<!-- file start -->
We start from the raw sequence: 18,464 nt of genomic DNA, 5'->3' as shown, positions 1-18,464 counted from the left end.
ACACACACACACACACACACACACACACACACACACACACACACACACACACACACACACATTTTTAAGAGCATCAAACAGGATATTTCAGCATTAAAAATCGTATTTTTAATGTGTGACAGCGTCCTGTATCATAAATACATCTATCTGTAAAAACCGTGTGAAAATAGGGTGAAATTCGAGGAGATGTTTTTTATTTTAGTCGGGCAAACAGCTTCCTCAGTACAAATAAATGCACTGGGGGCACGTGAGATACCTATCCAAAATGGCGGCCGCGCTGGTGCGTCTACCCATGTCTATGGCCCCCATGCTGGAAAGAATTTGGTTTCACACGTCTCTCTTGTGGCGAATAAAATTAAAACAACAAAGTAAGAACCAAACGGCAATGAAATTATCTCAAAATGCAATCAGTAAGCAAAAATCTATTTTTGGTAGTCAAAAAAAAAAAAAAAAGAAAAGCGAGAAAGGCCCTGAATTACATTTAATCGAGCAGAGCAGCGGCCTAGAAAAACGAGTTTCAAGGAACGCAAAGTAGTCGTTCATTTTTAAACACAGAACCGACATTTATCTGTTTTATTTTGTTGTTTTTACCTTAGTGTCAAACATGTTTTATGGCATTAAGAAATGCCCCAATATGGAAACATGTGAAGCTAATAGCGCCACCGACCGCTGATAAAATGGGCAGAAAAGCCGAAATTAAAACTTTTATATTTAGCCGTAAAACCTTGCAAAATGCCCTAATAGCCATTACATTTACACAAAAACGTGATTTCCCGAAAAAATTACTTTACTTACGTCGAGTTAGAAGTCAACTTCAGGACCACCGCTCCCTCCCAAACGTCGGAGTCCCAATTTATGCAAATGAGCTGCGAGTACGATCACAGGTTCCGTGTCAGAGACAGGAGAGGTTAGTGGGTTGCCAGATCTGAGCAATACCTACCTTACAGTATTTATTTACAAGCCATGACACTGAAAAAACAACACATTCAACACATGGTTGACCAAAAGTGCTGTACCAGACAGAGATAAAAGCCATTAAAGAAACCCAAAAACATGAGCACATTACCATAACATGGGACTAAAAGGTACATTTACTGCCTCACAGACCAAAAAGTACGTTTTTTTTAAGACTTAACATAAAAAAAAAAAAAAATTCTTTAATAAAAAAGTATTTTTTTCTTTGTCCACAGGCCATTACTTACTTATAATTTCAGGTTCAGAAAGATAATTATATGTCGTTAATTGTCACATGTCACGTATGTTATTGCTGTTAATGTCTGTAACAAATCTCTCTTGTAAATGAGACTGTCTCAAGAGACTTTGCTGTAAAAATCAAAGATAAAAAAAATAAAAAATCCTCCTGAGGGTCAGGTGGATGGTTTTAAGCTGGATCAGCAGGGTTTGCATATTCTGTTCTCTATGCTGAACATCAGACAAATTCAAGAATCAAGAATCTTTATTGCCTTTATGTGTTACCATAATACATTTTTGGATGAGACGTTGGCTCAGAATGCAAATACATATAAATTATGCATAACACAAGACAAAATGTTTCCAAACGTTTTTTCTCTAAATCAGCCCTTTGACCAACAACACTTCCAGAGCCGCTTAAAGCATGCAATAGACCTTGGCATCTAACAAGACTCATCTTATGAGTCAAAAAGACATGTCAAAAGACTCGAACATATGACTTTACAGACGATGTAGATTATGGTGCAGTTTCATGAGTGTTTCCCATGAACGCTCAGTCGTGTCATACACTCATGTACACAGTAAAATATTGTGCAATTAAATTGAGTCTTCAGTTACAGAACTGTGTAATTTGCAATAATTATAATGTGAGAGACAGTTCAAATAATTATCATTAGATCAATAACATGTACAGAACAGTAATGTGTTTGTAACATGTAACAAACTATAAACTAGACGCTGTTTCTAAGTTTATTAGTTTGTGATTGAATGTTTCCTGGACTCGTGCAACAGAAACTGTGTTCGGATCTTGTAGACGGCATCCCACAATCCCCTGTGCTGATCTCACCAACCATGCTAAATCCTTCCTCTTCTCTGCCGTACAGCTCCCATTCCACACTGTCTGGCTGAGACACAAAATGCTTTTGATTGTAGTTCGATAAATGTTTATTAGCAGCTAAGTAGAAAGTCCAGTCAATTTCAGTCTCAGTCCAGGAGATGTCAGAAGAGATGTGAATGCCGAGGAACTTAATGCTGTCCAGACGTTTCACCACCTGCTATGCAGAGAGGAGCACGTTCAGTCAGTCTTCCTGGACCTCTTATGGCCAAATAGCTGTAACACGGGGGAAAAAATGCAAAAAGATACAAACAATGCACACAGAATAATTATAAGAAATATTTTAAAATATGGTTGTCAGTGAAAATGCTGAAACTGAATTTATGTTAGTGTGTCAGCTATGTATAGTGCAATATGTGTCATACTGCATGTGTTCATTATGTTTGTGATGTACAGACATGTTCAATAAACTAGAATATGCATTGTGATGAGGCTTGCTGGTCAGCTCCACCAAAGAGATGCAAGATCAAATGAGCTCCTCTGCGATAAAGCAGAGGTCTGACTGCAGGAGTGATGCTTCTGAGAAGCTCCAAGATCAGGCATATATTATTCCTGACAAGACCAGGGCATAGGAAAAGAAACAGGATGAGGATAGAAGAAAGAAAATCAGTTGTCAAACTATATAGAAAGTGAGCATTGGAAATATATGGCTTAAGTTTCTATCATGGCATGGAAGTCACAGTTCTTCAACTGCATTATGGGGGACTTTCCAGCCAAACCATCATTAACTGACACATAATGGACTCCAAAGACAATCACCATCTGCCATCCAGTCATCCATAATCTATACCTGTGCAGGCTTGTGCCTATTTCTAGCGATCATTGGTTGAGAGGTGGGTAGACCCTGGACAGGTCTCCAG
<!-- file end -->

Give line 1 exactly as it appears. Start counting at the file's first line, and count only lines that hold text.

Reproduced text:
We start from the raw sequence: 18,464 nt of genomic DNA, 5'->3' as shown, positions 1-18,464 counted from the left end.